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Dwarf Seahorse
Veterinary & Aquatic Services Department, Drs. Foster & Smith
Seahorses and Pipefish
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Hippocampus zosterae

Dwarf Seahorse

Quick Stats:   Dwarf Seahorse

Family: Syngnathidae
Range: Caribbean
Size: Up to 2 inches
Diet: Carnivore
Tank Set-up: Marine: Plant life, algae
Reef Compatible: Yes
Tank Conditions: 72-78ºF; sg 1.020-1.025; pH 8.1-8.4
Minimum Tank Capacity: 10 gallon
Light: Medium
Temperament: Peaceful
Swimming Level: No specific level
Care Level: Experts only
Reproduction: Pouch Brooder

The Dwarf Seahorse, also known as the Seapony, is usually brown or white in color, though some may be yellow, or yellow with black stripes; still others may be white with little black dots.

Difficult to maintain, the Dwarf Seahorse requires a small, species-only tank and does best in groups of 4 or more. If keeping only one or two, a 2- or 5-gallon tank is suitable; if keeping more than 10 Dwarf Seahorses, use a 10 gallon tank. The smaller tank size helps concentrate the food. The tank should have a sponge filter.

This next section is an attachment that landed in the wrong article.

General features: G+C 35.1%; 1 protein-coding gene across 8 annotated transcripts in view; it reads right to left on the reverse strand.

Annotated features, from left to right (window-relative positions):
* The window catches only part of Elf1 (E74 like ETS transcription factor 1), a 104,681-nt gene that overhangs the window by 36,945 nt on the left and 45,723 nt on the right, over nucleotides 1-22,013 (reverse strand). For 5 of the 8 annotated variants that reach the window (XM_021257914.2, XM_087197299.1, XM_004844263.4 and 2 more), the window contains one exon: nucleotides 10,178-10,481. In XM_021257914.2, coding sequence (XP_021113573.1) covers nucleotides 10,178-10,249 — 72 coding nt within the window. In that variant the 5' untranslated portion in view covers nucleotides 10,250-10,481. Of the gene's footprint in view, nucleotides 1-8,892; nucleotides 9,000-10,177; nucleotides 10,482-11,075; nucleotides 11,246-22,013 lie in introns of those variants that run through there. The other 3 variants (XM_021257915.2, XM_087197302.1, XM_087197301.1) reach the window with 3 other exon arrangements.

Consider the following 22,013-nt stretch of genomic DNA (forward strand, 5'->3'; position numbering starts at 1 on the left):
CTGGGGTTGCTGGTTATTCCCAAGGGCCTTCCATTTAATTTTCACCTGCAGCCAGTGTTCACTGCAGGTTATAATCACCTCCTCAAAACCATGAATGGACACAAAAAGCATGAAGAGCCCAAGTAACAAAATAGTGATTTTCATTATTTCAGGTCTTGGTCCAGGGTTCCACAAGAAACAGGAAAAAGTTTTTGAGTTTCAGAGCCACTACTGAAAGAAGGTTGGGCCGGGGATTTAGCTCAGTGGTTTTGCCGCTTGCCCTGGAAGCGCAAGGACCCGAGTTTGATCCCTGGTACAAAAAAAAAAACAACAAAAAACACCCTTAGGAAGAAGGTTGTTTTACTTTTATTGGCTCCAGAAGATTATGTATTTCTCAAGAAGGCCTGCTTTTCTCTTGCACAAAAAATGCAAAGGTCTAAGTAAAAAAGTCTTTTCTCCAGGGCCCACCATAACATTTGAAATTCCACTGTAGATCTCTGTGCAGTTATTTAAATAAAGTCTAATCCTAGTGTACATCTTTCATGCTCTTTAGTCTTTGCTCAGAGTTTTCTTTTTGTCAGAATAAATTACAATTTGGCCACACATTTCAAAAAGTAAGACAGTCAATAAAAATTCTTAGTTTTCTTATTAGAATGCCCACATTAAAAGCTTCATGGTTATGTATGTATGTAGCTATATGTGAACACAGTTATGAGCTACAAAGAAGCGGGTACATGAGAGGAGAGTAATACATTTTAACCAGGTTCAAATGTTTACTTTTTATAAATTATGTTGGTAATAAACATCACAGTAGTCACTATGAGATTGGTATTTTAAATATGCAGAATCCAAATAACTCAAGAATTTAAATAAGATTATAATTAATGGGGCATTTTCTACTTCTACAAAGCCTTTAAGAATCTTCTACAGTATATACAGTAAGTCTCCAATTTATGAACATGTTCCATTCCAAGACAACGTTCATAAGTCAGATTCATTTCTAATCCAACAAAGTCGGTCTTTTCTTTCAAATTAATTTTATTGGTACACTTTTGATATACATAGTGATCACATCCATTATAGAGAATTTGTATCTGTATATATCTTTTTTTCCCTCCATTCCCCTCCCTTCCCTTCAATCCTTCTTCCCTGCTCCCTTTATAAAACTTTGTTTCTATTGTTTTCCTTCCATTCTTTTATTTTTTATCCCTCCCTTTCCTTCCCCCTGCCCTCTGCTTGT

The Dwarf Seahorse can be housed with snails, micro hermits, and small pipefish, however, the pipefish generally out compete it for food. It likes to grasp Caulerpa or other items with its prehensile tail. Live rock and live sand may contain stinging animals that can be aggressive towards this seahorse.

The Dwarf Seahorse can breed in an aquarium if it receives more than 12 hours of light. The babies are well-developed and use their prehensile tails almost immediately. The mating ritual is fascinating to observe and it mates often. The male will show off for its mate and blow up its pouch, shake and dance, and change different colors. When the eggs are ripe, the female will deposit her eggs inside the male pouch as they travel up the water column together. In about 10-14 days, the male will give birth to an average of 10-30 fry, which are independent from birth and will eat baby brine shrimp. The babies grow very fast when provided with plenty of newly-hatched brine shrimp each day, and will double in size in just 17 days, and after 3 months, will be ready to mate.

The Dwarf Seahorse requires a diet of freshly-hatched baby brine shrimp, copepods, and other shrimp larvae.


Photo courtesy of T.F.H. Publications, publishers of the Burgess Atlas.

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